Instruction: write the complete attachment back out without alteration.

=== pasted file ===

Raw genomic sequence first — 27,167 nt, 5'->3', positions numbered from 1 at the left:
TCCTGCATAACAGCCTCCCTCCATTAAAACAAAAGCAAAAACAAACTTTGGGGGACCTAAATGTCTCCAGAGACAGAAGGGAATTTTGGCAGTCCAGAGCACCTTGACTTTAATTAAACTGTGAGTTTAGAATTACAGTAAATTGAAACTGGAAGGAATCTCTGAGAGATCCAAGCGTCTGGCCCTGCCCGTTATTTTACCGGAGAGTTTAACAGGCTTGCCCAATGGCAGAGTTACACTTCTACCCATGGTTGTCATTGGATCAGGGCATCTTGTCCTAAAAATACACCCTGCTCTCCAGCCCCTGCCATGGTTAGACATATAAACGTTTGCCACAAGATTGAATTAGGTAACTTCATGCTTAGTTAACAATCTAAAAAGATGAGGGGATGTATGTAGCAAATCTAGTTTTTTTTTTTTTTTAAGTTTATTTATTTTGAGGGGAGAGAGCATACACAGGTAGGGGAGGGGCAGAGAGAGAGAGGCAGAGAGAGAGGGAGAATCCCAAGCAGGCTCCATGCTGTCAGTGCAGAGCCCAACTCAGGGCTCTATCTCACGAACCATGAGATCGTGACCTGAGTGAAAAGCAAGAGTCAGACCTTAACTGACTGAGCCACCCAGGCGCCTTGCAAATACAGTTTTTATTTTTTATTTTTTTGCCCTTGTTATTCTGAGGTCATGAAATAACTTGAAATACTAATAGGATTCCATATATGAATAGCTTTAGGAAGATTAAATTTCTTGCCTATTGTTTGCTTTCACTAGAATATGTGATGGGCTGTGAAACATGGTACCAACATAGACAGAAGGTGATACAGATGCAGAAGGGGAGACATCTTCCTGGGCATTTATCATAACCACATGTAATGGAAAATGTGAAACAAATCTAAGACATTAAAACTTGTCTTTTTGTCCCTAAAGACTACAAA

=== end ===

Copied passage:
Raw genomic sequence first — 27,167 nt, 5'->3', positions numbered from 1 at the left:
TCCTGCATAACAGCCTCCCTCCATTAAAACAAAAGCAAAAACAAACTTTGGGGGACCTAAATGTCTCCAGAGACAGAAGGGAATTTTGGCAGTCCAGAGCACCTTGACTTTAATTAAACTGTGAGTTTAGAATTACAGTAAATTGAAACTGGAAGGAATCTCTGAGAGATCCAAGCGTCTGGCCCTGCCCGTTATTTTACCGGAGAGTTTAACAGGCTTGCCCAATGGCAGAGTTACACTTCTACCCATGGTTGTCATTGGATCAGGGCATCTTGTCCTAAAAATACACCCTGCTCTCCAGCCCCTGCCATGGTTAGACATATAAACGTTTGCCACAAGATTGAATTAGGTAACTTCATGCTTAGTTAACAATCTAAAAAGATGAGGGGATGTATGTAGCAAATCTAGTTTTTTTTTTTTTTTAAGTTTATTTATTTTGAGGGGAGAGAGCATACACAGGTAGGGGAGGGGCAGAGAGAGAGAGGCAGAGAGAGAGGGAGAATCCCAAGCAGGCTCCATGCTGTCAGTGCAGAGCCCAACTCAGGGCTCTATCTCACGAACCATGAGATCGTGACCTGAGTGAAAAGCAAGAGTCAGACCTTAACTGACTGAGCCACCCAGGCGCCTTGCAAATACAGTTTTTATTTTTTATTTTTTTGCCCTTGTTATTCTGAGGTCATGAAATAACTTGAAATACTAATAGGATTCCATATATGAATAGCTTTAGGAAGATTAAATTTCTTGCCTATTGTTTGCTTTCACTAGAATATGTGATGGGCTGTGAAACATGGTACCAACATAGACAGAAGGTGATACAGATGCAGAAGGGGAGACATCTTCCTGGGCATTTATCATAACCACATGTAATGGAAAATGTGAAACAAATCTAAGACATTAAAACTTGTCTTTTTGTCCCTAAAGACTACAAA